Step 1: Selecting an appropriate coral for propagation The vast majority of LPS corals do not respond favorably to attempts at aquaculture. While some may have a branching structure that lends itself to fragmentation, many grow in a boulder-like form that allows the coral farmer no such luxury. It is imperative that the prospective coral be researched thoroughly before attempting to propagate it. Attempting to propagate the wrong LPS will almost certainly kill it. If you have in your possession what you believe to be an appropriate LPS for aquaculture, make absolutely sure it is in perfect health and you have stable water chemistry before you go any further.
Step 2: Gather the necessary items The following items should be dedicated for aquarium use only. It is unwise to use household items used in other applications for fear of contamination.
Hammer and chisel or rotary tool with a cutting wheel attachment
Scissors to cut away loose flesh (more on this in a moment)
A Tupperware container
Gel super glue
Clean cloth towel
Step 3: Cutting the coral First take the coral to be fragmented and place it in the Tupperware container with some tank water. If the coral is branching in structure, simply breaking off a branch is trivial. If however the LPS is not a branching type, another technique must be used. There are basically two methods available, what I call the "surgical" method and the "brute force" method.
The Surgical method involves using a rotary tool to carefully cut the coral's skeleton where you intend to separate the coral. This may take some time and patience, so go slowly. Once the skeleton is cut into two, there should still be the coral's flesh attaching the two halves. At this time, wedge a piece of rock between the two halves and put the coral back into the tank. Every week, place more space between the two halves until the colony totally separates. This method may take up to two months to complete. While slow, it has been shown to work on several types of LPS.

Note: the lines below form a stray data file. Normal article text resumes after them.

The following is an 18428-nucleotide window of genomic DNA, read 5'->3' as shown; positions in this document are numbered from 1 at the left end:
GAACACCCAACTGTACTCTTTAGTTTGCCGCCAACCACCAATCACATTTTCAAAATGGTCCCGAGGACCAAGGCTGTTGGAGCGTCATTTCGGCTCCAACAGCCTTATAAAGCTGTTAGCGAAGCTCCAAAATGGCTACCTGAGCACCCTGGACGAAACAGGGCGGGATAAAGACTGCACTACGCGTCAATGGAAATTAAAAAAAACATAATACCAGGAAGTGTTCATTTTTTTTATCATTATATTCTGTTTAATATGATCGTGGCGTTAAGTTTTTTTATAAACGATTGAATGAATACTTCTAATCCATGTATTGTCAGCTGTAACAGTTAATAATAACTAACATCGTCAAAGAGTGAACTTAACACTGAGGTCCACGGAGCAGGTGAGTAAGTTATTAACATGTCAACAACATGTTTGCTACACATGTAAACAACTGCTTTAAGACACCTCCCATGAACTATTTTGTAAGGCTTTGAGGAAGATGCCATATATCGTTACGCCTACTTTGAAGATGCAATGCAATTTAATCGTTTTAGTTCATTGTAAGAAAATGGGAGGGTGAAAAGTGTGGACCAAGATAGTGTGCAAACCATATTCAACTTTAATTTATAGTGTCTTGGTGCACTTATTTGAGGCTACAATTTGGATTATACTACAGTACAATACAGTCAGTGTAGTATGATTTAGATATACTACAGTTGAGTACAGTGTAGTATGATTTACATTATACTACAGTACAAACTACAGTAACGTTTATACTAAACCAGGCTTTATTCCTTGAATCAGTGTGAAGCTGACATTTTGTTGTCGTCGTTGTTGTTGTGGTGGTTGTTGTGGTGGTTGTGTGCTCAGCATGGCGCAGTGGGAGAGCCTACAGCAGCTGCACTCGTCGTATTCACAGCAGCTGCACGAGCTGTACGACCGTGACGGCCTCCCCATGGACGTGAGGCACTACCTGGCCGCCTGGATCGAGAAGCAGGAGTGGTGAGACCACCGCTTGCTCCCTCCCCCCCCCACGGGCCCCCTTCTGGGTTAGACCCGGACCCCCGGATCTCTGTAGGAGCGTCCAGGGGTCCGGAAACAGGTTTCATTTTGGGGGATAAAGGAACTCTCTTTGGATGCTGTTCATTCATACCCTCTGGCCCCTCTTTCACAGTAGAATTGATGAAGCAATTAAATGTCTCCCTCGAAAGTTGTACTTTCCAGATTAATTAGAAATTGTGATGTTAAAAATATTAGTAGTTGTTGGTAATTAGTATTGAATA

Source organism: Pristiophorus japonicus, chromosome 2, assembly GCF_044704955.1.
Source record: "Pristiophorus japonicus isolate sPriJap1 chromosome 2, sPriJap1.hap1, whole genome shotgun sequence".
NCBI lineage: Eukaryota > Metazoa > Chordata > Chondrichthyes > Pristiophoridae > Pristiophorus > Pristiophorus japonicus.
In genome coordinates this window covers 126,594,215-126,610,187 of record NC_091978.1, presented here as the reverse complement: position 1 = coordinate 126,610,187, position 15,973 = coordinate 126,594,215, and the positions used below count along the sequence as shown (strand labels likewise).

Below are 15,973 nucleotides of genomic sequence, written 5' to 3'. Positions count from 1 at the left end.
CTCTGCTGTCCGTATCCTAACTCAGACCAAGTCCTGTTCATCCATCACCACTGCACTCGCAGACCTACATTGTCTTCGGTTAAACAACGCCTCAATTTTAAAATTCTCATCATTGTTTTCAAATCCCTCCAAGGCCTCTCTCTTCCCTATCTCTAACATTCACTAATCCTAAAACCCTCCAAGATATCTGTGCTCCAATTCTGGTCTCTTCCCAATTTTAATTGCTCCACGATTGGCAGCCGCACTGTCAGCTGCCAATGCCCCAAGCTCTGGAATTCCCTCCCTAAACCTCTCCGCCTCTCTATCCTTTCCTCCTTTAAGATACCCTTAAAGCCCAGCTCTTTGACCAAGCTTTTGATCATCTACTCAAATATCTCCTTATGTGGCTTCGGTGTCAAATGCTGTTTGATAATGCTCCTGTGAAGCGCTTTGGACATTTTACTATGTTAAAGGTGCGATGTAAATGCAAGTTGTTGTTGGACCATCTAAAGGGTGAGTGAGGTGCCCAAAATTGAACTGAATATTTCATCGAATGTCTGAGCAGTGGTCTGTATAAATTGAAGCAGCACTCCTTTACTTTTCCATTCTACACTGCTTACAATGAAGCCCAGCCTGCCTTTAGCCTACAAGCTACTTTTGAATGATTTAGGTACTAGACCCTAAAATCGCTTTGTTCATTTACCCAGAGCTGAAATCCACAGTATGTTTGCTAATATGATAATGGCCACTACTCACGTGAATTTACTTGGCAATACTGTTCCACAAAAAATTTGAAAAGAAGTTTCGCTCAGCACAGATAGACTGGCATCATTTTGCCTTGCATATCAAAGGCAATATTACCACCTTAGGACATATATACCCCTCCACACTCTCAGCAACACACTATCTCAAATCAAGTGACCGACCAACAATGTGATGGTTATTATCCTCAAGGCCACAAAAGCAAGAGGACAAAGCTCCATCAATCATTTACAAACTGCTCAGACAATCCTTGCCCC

Some LPS such as Lobophyllia and Fungia can be broken apart with a much more direct method. Basically, the brute force method boils down to shattering a coral with a hammer and chisel and cutting apart the loose flesh with scissors. Obviously this technique is not for the faint of heart. It is far more stressful on the coral, but it gives instant results, and a surprisingly high survival rate amongst the fragments produced.
Step 4: Placing the mother colony and the fragment back into the aquarium Remove the mother colony from the Tupperware container and reintroduce it into the tank in a location where it receives adequate flow. Current is essential to removing the excess mucus and aiding the regenerative process. Discard the water in the Tupperware container.
The fragments from the chisel technique can be placed on the substrate in an area where they receive adequate flow. It may take a few weeks before they fully recover and close the open wounds and form new mouths.